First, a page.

Maryland Department of Health and the State Department of Education are encouraging school districts to expand COVID-19 testing when students return in the fall and are offering funding to help. “Testing for COVID-19 remains a key component in our fight against this disease and it is essential that our schools have access to the resources needed and are prepared to keep our children safe,” said Maryland Secretary of Health Dennis R. Schrader. All K-12 public and non-public schools are being encouraged to apply for funding through the eMaryland Marketplace. The money to fund routine school testing programs is being made available through the U.S. Centers for Disease Control and Prevention. “We strongly encourage K-12 schools to request these funds and put in place a robust testing program to protect students, teachers and staff during this upcoming school year,” Schrader said. “This new funding will help schools address the necessary learning and public health strategies needed to continue to emerge from the COVID-19 pandemic,” said Mohammed Choudhury, the new state superintendent of schools. The latest guidance from the CDC recommends a robust, school-based testing program as another important measure that can help facilitate continued safe in-person learning and catch coronavirus cases as soon as possible. Some experts have expressed concern for younger children as the vaccines have only been approved for people 12 and older. “It leaves a large proportion of our patient population unvaccinated and especially vulnerable,” said Dr. Alexandra Yonts, a pediatric infectious disease specialist with Children’s National Hospital. “We are still having children who are requiring admission to the hospital for COVID-19. They represent the population that has the most risk of infection.” The World Health Organization has warned that the trifecta of easier-to-spread strains, insufficiently immunized populations and a drop in mask use and other public health measures before the virus is better contained will “delay the end of the pandemic.”
Pho, Banh Mi and Grill, 4290 Chain Bridge Road, Fairfax, is requiring diners to show their completed vaccination card if they want to eat indoors. Those who aren’t vaccinated or don’t arrive with proof they received the vaccine, must dine at an outdoor table, according to owner Francis Do. He instituted his new policy after seeing President Joe Biden earlier this week express frustration over people who have not gotten vaccinated. “That’s the only way we can stop this invisible virus,” Do told WTOP. He also requires diners who aren’t vaccinated to sanitize their hands before touching a menu and call in their order from their table. “We do [it] like a prisoner,” Do said jokingly. He will also encourage unvaccinated diners to get the vaccine and provide on where shots are available. He said in the short term the policy may hurt business; but he is doing it to protect other diners, himself and his business. Among his concerns are more closures if new cases of COVID-19 and the rapidly spreading delta variant continue to rise. Do also hopes it encourages more people to get vaccinated, especially if other restaurants follow his lead. He admits the new rules are not being well received by everyone. In the four days since the vaccination requirement began, 25 potential diners decided not to eat at the restaurant, he said.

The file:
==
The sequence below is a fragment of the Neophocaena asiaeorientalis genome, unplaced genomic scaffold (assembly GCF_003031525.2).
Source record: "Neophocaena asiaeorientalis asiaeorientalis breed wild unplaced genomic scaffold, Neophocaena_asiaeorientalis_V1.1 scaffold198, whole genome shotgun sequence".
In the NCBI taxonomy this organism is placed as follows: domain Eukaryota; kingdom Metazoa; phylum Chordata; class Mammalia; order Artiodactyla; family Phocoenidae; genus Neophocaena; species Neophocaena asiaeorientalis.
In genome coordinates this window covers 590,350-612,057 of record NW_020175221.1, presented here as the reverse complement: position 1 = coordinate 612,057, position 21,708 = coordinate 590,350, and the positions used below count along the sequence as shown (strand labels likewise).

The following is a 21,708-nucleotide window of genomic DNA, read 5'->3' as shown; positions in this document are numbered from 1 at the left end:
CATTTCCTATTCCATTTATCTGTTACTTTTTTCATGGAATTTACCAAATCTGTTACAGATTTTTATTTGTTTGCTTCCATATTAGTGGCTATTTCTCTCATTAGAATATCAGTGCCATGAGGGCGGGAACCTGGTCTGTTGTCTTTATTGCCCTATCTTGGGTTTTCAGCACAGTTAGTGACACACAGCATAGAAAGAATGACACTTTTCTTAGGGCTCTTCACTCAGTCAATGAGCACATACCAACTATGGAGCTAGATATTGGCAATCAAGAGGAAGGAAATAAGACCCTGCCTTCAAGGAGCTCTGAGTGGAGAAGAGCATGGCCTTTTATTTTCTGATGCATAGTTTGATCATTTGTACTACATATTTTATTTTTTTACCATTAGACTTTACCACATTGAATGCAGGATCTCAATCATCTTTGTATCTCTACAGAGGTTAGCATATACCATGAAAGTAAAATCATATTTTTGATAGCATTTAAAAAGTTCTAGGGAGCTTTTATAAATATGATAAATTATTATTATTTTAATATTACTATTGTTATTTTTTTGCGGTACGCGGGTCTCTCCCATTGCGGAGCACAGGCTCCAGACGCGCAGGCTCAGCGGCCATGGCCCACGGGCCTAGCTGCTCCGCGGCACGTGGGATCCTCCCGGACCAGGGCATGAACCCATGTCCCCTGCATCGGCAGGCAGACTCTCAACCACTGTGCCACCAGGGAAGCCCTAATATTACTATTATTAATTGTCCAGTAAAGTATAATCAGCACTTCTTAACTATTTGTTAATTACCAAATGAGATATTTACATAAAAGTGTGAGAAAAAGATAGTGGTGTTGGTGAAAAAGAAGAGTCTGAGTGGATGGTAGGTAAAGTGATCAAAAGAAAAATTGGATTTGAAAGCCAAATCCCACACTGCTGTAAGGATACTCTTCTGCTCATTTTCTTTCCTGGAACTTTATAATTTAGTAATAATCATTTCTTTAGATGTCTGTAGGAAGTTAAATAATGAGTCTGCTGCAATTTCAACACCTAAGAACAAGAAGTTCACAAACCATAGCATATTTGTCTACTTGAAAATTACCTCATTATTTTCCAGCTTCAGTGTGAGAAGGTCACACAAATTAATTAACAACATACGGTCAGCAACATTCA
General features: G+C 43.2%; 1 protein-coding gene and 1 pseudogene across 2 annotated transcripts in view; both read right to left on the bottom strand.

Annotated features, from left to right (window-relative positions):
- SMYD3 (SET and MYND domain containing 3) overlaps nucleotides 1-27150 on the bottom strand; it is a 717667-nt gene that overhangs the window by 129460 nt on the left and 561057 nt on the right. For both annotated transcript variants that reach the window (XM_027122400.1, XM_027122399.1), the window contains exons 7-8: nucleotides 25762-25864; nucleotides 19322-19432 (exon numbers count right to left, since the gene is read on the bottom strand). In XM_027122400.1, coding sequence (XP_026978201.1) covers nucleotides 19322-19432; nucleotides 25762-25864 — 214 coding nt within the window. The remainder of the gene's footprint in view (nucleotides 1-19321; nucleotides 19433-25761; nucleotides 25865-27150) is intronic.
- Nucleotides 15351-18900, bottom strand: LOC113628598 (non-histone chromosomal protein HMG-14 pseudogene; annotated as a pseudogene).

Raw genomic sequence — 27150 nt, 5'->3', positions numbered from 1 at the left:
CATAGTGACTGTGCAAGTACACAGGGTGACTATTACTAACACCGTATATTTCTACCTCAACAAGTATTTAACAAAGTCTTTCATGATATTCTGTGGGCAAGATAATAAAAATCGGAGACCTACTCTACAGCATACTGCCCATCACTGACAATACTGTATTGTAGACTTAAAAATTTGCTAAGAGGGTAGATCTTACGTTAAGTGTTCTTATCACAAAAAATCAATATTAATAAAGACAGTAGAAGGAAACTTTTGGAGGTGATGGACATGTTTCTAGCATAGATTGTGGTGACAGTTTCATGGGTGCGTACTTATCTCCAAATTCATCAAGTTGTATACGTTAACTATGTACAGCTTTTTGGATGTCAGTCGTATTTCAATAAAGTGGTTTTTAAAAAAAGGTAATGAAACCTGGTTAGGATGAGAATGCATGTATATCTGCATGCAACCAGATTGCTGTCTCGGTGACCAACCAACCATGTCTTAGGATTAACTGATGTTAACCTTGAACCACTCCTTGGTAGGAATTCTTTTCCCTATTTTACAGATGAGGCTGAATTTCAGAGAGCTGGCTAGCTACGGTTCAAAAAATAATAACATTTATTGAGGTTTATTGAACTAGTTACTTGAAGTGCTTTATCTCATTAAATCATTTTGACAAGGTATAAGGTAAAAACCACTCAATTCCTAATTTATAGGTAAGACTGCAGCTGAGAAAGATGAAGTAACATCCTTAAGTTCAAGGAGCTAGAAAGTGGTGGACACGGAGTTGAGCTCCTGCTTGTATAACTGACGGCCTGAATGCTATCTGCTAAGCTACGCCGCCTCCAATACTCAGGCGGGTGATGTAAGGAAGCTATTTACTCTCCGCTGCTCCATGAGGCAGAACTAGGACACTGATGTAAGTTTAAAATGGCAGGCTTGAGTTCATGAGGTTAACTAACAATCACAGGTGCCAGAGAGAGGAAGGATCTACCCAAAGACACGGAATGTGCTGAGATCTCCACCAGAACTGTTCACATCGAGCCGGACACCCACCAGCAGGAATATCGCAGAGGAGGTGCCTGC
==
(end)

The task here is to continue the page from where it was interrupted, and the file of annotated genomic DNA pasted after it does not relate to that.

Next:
The number of Americans filing for unemployment benefits rose 51,000 last week from the lowest point of the pandemic, even as the job market appears to be rebounding on the strength of a reopened economy. The Labor Department said Thursday that jobless claims increased for the week ending July 17 to 419,000 — the most in two months — from 368,000 the previous week. The number of first-time applications, which generally tracks layoffs, has fallen steadily since passing 900,000 in early January. In the DMV, there were 14,941 new jobless claims last week, up from 14,702 the week prior. Economists characterized last week’s increase as most likely a blip caused by one-time factors and the inevitable bumpiness in the week-to-week data. In D.C., first-time claims rose to 2,678 from 2,341 the week before, while Virginia’s new claims jumped to 6,764 from 5,952 the prior week. Maryland’s new claims fell to 5,499 from 6,409 a week earlier. Americans are shopping, traveling and eating out more as the pandemic wanes, boosting the economy and forcing businesses to scramble for more workers. Companies have posted the highest number of available jobs in the two decades that the data has been tracked. Hiring has picked up, although businesses say they often can’t find enough employees at the wages they are willing to pay. At the same time, analysts are becoming concerned about the potential economic consequences of a tick-up in confirmed viral infections as the highly contagious delta variant spreads, especially among the unvaccinated. The seven-day rolling U.S. average for daily new cases jumped over the past two weeks to more than 37,000 as of Tuesday, from fewer than 13,700, according to data from Johns Hopkins University. Complaints by companies that they can’t find enough workers led 22 states to prematurely end a $300-a-week federal unemployment benefit, which comes on top of state jobless aid. Twenty states have ended their participation in two other federal programs — one of which provides benefits to the self-employed and gig workers and another that serves people who have been out of work for six months or longer. Officials in Maryland and Indiana had sought to end the supplemental aid programs but were blocked by court rulings. Nationally, the programs will all expire in early September. The early cut-offs of expanded unemployment aid have contributed to a steady decline in the number of people receiving unemployment benefits. That number fell to 12.6 million in the week ending July 3, the latest period for which data is available, down from 13.8 million the previous week.